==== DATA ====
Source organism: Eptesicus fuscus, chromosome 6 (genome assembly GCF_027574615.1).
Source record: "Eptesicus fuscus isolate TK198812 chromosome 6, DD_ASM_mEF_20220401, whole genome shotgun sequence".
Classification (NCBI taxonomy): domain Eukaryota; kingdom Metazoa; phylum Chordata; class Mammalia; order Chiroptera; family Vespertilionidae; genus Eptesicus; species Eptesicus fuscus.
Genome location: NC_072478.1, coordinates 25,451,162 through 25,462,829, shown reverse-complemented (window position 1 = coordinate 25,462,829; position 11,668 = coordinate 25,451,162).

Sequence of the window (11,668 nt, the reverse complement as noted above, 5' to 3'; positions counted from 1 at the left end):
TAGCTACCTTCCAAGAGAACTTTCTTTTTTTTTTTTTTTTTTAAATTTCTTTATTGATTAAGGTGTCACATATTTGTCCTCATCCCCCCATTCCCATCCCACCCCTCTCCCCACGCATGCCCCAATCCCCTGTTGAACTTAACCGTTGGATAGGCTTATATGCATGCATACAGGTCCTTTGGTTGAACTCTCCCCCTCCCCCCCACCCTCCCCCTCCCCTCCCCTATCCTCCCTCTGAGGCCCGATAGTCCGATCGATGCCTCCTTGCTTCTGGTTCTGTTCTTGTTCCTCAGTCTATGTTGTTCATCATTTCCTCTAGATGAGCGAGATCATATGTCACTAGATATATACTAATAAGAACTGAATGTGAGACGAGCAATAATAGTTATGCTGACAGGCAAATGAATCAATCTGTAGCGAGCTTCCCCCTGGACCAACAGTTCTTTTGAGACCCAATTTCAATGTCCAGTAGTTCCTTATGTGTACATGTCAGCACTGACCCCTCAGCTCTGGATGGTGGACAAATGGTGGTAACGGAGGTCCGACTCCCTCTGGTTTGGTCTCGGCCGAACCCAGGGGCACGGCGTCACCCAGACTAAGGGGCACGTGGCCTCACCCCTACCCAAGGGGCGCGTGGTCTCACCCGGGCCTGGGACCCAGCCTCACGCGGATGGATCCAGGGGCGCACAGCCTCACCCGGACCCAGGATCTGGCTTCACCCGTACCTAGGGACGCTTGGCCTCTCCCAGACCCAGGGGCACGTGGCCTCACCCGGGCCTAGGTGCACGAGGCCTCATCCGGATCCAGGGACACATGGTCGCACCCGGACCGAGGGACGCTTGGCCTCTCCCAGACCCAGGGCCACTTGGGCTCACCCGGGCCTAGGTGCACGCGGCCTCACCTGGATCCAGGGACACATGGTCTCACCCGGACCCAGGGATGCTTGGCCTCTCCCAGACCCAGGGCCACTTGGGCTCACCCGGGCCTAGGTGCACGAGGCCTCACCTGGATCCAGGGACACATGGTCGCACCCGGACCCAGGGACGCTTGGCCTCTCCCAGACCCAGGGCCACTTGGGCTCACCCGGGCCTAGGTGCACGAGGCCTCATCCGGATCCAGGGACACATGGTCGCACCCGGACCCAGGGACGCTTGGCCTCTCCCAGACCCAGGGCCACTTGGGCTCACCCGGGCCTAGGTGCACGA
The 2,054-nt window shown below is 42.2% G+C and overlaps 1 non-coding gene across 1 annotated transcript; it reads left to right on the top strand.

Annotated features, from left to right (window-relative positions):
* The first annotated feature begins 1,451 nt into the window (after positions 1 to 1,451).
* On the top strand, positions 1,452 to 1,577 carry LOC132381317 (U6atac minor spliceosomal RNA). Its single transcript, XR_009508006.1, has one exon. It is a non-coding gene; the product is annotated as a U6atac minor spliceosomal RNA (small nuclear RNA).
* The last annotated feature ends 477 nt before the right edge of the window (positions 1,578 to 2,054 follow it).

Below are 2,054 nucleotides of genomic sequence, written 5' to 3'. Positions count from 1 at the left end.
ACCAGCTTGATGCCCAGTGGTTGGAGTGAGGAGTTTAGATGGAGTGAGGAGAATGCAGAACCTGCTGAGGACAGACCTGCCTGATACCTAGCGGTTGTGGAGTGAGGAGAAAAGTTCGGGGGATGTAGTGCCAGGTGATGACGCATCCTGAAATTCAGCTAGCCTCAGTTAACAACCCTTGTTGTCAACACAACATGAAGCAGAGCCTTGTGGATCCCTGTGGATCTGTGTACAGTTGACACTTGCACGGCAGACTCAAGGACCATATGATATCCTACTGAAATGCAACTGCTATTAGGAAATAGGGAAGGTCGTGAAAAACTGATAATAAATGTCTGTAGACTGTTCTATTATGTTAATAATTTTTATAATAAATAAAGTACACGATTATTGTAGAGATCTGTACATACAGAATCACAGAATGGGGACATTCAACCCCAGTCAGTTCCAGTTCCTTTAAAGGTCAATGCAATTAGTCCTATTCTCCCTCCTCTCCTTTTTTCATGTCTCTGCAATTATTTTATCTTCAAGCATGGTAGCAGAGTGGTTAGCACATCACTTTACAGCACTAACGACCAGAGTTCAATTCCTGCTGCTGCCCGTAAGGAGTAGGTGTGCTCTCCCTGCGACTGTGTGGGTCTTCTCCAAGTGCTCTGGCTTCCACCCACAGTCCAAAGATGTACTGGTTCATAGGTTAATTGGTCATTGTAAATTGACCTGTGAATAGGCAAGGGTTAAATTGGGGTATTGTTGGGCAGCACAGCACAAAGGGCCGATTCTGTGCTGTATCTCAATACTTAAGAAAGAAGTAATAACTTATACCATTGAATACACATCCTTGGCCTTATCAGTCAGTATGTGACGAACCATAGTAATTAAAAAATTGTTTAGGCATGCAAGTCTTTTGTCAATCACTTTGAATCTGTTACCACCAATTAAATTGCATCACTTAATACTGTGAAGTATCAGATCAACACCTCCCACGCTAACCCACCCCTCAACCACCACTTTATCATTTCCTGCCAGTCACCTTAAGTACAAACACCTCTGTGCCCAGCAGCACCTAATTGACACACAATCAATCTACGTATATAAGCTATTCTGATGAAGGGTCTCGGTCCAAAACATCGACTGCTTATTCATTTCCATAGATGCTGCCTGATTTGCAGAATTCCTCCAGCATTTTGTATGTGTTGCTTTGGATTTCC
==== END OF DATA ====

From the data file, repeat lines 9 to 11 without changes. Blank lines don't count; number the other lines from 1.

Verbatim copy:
* The first annotated feature begins 1,451 nt into the window (after positions 1 to 1,451).
* On the top strand, positions 1,452 to 1,577 carry LOC132381317 (U6atac minor spliceosomal RNA). Its single transcript, XR_009508006.1, has one exon. It is a non-coding gene; the product is annotated as a U6atac minor spliceosomal RNA (small nuclear RNA).
* The last annotated feature ends 477 nt before the right edge of the window (positions 1,578 to 2,054 follow it).